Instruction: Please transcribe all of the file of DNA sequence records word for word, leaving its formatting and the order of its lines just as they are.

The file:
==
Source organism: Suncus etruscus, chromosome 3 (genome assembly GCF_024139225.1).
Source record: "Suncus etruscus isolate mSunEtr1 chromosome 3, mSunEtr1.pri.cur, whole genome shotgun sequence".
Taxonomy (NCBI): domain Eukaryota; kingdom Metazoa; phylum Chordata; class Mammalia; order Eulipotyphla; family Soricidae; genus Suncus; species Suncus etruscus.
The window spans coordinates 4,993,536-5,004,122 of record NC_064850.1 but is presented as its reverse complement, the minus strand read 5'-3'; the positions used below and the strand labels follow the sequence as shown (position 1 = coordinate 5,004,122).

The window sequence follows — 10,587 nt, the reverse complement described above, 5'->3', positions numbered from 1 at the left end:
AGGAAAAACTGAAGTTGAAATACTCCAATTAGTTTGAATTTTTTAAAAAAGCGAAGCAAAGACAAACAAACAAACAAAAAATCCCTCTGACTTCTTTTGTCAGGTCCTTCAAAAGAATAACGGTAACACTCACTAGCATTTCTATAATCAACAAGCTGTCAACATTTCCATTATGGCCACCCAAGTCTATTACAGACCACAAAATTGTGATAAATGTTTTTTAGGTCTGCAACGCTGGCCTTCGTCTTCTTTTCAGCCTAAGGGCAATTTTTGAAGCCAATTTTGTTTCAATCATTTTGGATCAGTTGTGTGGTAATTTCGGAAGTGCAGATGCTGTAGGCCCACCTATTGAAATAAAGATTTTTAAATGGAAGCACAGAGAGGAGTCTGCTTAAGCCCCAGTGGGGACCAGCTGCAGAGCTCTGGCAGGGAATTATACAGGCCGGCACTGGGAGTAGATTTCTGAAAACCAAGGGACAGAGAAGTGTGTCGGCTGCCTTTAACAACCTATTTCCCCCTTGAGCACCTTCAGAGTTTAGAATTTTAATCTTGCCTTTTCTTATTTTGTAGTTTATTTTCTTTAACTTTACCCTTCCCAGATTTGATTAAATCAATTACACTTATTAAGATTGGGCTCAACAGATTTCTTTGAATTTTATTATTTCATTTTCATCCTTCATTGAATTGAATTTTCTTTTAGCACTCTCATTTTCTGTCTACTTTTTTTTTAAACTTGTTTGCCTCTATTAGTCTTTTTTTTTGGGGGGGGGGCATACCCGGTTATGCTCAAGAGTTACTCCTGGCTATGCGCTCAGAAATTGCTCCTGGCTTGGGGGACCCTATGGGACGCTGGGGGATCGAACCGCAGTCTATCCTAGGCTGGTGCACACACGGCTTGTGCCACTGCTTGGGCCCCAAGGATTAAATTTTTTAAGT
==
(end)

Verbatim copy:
Source organism: Suncus etruscus, chromosome 3 (genome assembly GCF_024139225.1).
Source record: "Suncus etruscus isolate mSunEtr1 chromosome 3, mSunEtr1.pri.cur, whole genome shotgun sequence".
Taxonomy (NCBI): domain Eukaryota; kingdom Metazoa; phylum Chordata; class Mammalia; order Eulipotyphla; family Soricidae; genus Suncus; species Suncus etruscus.
The window spans coordinates 4,993,536-5,004,122 of record NC_064850.1 but is presented as its reverse complement, the minus strand read 5'-3'; the positions used below and the strand labels follow the sequence as shown (position 1 = coordinate 5,004,122).

The window sequence follows — 10,587 nt, the reverse complement described above, 5'->3', positions numbered from 1 at the left end:
AGGAAAAACTGAAGTTGAAATACTCCAATTAGTTTGAATTTTTTAAAAAAGCGAAGCAAAGACAAACAAACAAACAAAAAATCCCTCTGACTTCTTTTGTCAGGTCCTTCAAAAGAATAACGGTAACACTCACTAGCATTTCTATAATCAACAAGCTGTCAACATTTCCATTATGGCCACCCAAGTCTATTACAGACCACAAAATTGTGATAAATGTTTTTTAGGTCTGCAACGCTGGCCTTCGTCTTCTTTTCAGCCTAAGGGCAATTTTTGAAGCCAATTTTGTTTCAATCATTTTGGATCAGTTGTGTGGTAATTTCGGAAGTGCAGATGCTGTAGGCCCACCTATTGAAATAAAGATTTTTAAATGGAAGCACAGAGAGGAGTCTGCTTAAGCCCCAGTGGGGACCAGCTGCAGAGCTCTGGCAGGGAATTATACAGGCCGGCACTGGGAGTAGATTTCTGAAAACCAAGGGACAGAGAAGTGTGTCGGCTGCCTTTAACAACCTATTTCCCCCTTGAGCACCTTCAGAGTTTAGAATTTTAATCTTGCCTTTTCTTATTTTGTAGTTTATTTTCTTTAACTTTACCCTTCCCAGATTTGATTAAATCAATTACACTTATTAAGATTGGGCTCAACAGATTTCTTTGAATTTTATTATTTCATTTTCATCCTTCATTGAATTGAATTTTCTTTTAGCACTCTCATTTTCTGTCTACTTTTTTTTTAAACTTGTTTGCCTCTATTAGTCTTTTTTTTTGGGGGGGGGGCATACCCGGTTATGCTCAAGAGTTACTCCTGGCTATGCGCTCAGAAATTGCTCCTGGCTTGGGGGACCCTATGGGACGCTGGGGGATCGAACCGCAGTCTATCCTAGGCTGGTGCACACACGGCTTGTGCCACTGCTTGGGCCCCAAGGATTAAATTTTTTAAGT